Going back to my goals as an educator...I'd like to do what I can. Science and medicine are topics that go extremely deep. Being married to a geneticist/biochemist, I have to make up a lot of understanding from those who get their hands dirtier than I do having never diagnosed a patient or done serious bench work. I try to focus where I best know how, which is in the use of statistics, which I applied to numerous careers (actuarial sciences, bond trading, stock option trading, textbook writing, forensic analysis, cryptocurrency trading, and a blog many years ago where I ferreted out many seemingly fraudulent or poorly conducted studies or analyses the ways I have here, here, here, here, here, and here).
My larger goal (than teaching what I can, and sharing from the labor of my and my friends' investigations) is to encourage networks of knowledge exchange. Build ties in your community and support those around you. Reach beyond where you need to, but aim for a high degree of local community-based self-sufficiency. Much of the reason an out of control and financially desperate media can be bought to play information games with its audience (that self-selects into partisan bias-confirmation entertainment media) is the control that an increasingly centrally organized society has handed increasingly corrupt corporations and institutions, often run by the kunlangeta. It is time that more people step out of the slumber of comfort, proxy trust, and easy wealth brought by the mechanisms of dollar dominance. If you don't want your children brainwashed, manage their education. If you want to know how to push society back toward decentralized capitalism without psychopathic monopolists, learn economics and game theory. If you don't know what it means that we are most all pressured brutally by prisoner's dilemmas (perhaps the single most important topic in understanding the economics of politics), do the reading. Maybe you'll figure out why Bitcoin is such a hot topic when you do.
Learn ruthlessly. Test your knowledge quickly, improve, and move forward. Take care of your families. Spend time with your friends---the real life friends who give hugs or share projects or coffee with. Subscribe to a few writers you find valuable, then don't depend on them too much.
Hopefully, when the pandemonium subsides, if it does so without the global upheaval I have long expected would result in a 9.0+ Triffin-quake, I'll happily write more about education (a domain in which I built a few companies) and economic game theory. In the meantime, there is more immediately at stake.
I'm certain that I have views and opinions that are wrong, and they are ever shifting. I do my best to document sources that I use, and show work where I can. I sometimes communicate with readers to learn more. In fact, most of the early RTE subscribers were scientists, mathematicians, doctors, technologists, documentarians, analysts of various sorts, and other friends who shared information pertinent to my book project. I learned a great deal from all of them. More importantly is that a network of people, communicating and examining issues, discovers more, faster, and better self-corrects. In fact, that is the story of science in a nutshell. I'm appreciative that new readers are joining the journey.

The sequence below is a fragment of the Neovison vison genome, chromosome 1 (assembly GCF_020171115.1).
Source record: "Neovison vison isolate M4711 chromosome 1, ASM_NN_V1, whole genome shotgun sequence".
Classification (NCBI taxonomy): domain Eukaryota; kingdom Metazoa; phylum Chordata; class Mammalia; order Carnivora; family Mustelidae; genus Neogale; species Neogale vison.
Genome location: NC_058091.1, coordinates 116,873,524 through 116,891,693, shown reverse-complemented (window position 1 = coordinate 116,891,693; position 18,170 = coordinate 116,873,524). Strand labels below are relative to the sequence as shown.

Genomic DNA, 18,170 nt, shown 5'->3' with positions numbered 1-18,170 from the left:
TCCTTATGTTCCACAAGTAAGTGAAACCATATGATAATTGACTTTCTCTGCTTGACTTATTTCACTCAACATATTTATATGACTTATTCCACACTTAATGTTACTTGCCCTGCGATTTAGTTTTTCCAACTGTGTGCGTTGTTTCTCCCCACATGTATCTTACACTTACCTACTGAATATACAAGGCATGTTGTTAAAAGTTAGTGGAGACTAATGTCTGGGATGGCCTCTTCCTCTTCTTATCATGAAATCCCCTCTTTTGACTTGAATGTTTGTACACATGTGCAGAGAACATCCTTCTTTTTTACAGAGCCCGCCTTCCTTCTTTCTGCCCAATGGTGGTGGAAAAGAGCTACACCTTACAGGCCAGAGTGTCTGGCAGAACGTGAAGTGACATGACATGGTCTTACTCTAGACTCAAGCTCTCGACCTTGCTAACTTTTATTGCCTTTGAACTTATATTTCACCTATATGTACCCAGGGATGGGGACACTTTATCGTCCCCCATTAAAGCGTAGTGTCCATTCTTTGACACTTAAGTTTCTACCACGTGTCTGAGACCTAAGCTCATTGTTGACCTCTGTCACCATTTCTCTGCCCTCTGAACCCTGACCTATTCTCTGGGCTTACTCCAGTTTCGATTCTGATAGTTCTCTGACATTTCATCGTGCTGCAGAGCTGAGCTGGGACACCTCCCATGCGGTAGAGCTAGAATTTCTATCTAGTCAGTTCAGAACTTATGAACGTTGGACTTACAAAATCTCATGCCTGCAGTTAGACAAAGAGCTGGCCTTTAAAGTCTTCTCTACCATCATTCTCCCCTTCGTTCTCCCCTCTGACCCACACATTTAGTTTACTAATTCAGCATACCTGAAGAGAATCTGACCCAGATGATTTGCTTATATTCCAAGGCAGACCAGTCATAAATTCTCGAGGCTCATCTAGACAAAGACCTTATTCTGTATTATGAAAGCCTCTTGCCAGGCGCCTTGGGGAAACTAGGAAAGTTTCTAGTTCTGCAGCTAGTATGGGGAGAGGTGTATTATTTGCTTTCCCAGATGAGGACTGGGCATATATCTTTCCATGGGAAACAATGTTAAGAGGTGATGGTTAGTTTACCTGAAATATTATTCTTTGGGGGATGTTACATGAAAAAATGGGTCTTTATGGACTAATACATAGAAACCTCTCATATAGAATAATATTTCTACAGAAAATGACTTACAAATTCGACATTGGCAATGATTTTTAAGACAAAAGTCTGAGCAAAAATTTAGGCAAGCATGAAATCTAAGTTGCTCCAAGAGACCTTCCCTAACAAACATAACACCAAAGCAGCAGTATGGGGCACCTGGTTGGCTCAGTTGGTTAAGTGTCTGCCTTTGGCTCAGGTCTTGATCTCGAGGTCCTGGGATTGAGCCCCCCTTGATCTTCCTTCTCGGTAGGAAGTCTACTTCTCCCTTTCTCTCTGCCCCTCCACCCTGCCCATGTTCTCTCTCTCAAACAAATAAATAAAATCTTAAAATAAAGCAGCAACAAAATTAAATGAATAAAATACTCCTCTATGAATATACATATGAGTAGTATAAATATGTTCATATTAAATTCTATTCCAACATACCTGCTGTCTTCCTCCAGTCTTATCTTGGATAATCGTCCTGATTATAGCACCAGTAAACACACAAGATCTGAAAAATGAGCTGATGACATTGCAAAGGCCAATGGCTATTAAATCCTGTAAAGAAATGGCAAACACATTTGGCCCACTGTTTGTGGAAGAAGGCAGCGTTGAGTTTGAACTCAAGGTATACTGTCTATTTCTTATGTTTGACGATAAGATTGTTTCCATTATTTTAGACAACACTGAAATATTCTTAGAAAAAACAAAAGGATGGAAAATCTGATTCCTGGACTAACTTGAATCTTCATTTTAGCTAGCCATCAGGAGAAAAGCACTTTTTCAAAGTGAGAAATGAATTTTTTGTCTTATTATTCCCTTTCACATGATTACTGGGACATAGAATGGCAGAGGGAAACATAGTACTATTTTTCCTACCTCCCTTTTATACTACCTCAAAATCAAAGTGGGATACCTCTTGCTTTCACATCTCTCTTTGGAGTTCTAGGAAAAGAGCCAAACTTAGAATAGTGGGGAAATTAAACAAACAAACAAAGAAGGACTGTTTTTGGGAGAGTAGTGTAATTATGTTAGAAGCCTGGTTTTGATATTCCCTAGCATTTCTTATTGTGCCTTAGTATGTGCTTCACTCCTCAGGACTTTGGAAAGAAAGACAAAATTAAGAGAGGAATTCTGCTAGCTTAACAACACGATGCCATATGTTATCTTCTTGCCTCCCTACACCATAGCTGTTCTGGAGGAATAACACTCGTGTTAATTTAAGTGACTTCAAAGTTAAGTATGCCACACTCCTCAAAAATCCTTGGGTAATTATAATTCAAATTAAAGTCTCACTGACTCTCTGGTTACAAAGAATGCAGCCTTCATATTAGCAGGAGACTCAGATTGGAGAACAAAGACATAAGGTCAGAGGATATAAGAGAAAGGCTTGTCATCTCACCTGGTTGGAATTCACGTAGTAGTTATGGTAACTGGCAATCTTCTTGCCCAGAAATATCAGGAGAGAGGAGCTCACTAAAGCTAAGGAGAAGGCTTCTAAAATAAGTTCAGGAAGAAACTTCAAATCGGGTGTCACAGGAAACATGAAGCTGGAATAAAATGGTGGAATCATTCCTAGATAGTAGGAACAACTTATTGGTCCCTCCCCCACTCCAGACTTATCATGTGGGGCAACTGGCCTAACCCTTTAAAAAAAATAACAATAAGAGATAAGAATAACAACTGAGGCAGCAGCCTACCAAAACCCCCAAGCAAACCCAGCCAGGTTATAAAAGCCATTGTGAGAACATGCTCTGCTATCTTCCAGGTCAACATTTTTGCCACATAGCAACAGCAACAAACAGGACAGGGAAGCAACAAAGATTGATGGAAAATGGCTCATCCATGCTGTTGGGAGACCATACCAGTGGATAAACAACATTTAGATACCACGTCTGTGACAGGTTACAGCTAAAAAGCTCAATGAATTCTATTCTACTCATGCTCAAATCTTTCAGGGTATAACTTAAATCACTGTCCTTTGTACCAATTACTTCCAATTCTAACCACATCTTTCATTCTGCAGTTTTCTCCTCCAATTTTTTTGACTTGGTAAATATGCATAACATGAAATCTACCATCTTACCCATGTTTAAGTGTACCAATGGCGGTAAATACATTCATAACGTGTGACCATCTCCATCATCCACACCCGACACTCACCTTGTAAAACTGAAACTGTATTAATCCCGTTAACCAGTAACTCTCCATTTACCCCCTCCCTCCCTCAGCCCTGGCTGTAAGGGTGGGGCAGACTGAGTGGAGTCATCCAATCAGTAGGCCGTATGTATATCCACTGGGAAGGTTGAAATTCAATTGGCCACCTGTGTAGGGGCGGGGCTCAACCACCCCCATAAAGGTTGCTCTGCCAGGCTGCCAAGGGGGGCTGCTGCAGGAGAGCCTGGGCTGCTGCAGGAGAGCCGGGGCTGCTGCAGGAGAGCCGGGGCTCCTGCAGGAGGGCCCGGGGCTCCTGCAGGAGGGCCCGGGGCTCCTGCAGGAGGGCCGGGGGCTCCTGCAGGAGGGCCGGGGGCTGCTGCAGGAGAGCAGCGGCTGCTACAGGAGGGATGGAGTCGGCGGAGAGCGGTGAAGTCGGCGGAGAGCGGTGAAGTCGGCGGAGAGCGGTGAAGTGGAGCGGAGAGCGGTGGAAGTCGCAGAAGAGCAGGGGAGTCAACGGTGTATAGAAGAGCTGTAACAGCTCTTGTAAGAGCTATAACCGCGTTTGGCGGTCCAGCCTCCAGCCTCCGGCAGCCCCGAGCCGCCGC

Special thanks to all the paid subscribers. Your contributions allow me to spend more time researching and writing---entirely independent of the corrupt institutions many of us have begun to understand needed greater examination than most anyone knew.
One last thought: much of what I intended with The Chloroquine Wars articles was for those of you reading to be able to counter the asymmetric information warfare you see online. There is no point in responding to the bots, but when your friends or family make questionable or false statements they heard from the experts, the "trusted" media, or "fact checkers", instead of spending an hour or two thoughtfully laying out half a dozen sources, you can leverage the time I put into RTE.
Hi Matthew, I loved reading this introduction from you. I just discovered your writing last week and am very happy to have a mathematical take on these issues, especially from someone who hasn't already been branded with the scarlet letters CT (conspiracy theorist or misinformation peddler) that other truth-tellers have.
When sharing information with close friends, that is the number one problem I have: any legitimate thing I say is immediately met with full frontal assault because of course they've been warned that THAT person is a fraud/quack and THAT idea is a conspiracy theory, etc. I have never felt so impotent in my life. My thoughtful data collection and reflection is met with shrieks of horror like it's radioactive.
Thanks for your dedication and pursuit of truth!
Thanks for this introduction. When your book is completed and out I want to buy a few copies.